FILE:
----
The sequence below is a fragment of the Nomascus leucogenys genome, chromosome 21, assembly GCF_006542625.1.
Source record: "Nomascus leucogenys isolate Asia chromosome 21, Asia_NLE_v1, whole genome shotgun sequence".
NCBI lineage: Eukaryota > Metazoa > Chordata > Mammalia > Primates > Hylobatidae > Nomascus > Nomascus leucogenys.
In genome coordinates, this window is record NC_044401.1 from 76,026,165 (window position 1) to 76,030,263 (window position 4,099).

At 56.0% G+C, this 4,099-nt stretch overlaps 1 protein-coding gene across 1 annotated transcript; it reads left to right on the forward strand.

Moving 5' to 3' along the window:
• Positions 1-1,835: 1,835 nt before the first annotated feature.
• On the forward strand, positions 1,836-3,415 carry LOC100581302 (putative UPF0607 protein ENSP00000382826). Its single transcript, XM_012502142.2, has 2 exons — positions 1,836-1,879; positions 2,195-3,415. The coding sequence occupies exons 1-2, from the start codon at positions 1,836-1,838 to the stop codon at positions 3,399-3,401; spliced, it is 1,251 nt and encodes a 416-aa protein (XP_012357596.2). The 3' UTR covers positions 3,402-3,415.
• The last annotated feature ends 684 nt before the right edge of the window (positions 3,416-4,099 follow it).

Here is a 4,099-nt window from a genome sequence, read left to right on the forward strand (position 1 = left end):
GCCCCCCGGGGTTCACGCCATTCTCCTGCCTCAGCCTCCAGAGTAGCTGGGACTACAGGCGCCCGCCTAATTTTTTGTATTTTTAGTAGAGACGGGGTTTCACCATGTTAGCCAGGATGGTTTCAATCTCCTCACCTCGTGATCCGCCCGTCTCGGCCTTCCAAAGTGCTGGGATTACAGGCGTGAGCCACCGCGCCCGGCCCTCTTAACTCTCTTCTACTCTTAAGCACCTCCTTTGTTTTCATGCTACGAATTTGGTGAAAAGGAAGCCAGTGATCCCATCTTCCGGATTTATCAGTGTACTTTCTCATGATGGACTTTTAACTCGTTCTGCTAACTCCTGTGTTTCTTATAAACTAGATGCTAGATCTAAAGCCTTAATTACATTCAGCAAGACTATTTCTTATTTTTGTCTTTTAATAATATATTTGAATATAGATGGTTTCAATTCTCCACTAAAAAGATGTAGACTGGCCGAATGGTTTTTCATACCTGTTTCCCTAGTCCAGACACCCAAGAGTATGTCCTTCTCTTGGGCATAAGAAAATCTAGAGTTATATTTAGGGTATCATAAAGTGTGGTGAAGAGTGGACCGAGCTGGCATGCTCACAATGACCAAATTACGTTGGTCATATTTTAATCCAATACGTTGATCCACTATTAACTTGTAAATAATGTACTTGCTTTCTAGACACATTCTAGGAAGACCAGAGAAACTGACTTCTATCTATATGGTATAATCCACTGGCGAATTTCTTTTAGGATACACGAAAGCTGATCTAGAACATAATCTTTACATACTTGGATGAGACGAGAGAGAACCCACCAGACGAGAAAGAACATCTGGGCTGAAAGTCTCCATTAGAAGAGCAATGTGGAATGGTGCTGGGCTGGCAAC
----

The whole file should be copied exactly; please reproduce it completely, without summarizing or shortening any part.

The sequence below is a fragment of the Nomascus leucogenys genome, chromosome 21, assembly GCF_006542625.1.
Source record: "Nomascus leucogenys isolate Asia chromosome 21, Asia_NLE_v1, whole genome shotgun sequence".
NCBI lineage: Eukaryota > Metazoa > Chordata > Mammalia > Primates > Hylobatidae > Nomascus > Nomascus leucogenys.
In genome coordinates, this window is record NC_044401.1 from 76,026,165 (window position 1) to 76,030,263 (window position 4,099).

At 56.0% G+C, this 4,099-nt stretch overlaps 1 protein-coding gene across 1 annotated transcript; it reads left to right on the forward strand.

Moving 5' to 3' along the window:
• Positions 1-1,835: 1,835 nt before the first annotated feature.
• On the forward strand, positions 1,836-3,415 carry LOC100581302 (putative UPF0607 protein ENSP00000382826). Its single transcript, XM_012502142.2, has 2 exons — positions 1,836-1,879; positions 2,195-3,415. The coding sequence occupies exons 1-2, from the start codon at positions 1,836-1,838 to the stop codon at positions 3,399-3,401; spliced, it is 1,251 nt and encodes a 416-aa protein (XP_012357596.2). The 3' UTR covers positions 3,402-3,415.
• The last annotated feature ends 684 nt before the right edge of the window (positions 3,416-4,099 follow it).

Here is a 4,099-nt window from a genome sequence, read left to right on the forward strand (position 1 = left end):
GCCCCCCGGGGTTCACGCCATTCTCCTGCCTCAGCCTCCAGAGTAGCTGGGACTACAGGCGCCCGCCTAATTTTTTGTATTTTTAGTAGAGACGGGGTTTCACCATGTTAGCCAGGATGGTTTCAATCTCCTCACCTCGTGATCCGCCCGTCTCGGCCTTCCAAAGTGCTGGGATTACAGGCGTGAGCCACCGCGCCCGGCCCTCTTAACTCTCTTCTACTCTTAAGCACCTCCTTTGTTTTCATGCTACGAATTTGGTGAAAAGGAAGCCAGTGATCCCATCTTCCGGATTTATCAGTGTACTTTCTCATGATGGACTTTTAACTCGTTCTGCTAACTCCTGTGTTTCTTATAAACTAGATGCTAGATCTAAAGCCTTAATTACATTCAGCAAGACTATTTCTTATTTTTGTCTTTTAATAATATATTTGAATATAGATGGTTTCAATTCTCCACTAAAAAGATGTAGACTGGCCGAATGGTTTTTCATACCTGTTTCCCTAGTCCAGACACCCAAGAGTATGTCCTTCTCTTGGGCATAAGAAAATCTAGAGTTATATTTAGGGTATCATAAAGTGTGGTGAAGAGTGGACCGAGCTGGCATGCTCACAATGACCAAATTACGTTGGTCATATTTTAATCCAATACGTTGATCCACTATTAACTTGTAAATAATGTACTTGCTTTCTAGACACATTCTAGGAAGACCAGAGAAACTGACTTCTATCTATATGGTATAATCCACTGGCGAATTTCTTTTAGGATACACGAAAGCTGATCTAGAACATAATCTTTACATACTTGGATGAGACGAGAGAGAACCCACCAGACGAGAAAGAACATCTGGGCTGAAAGTCTCCATTAGAAGAGCAATGTGGAATGGTGCTGGGCTGGCAAC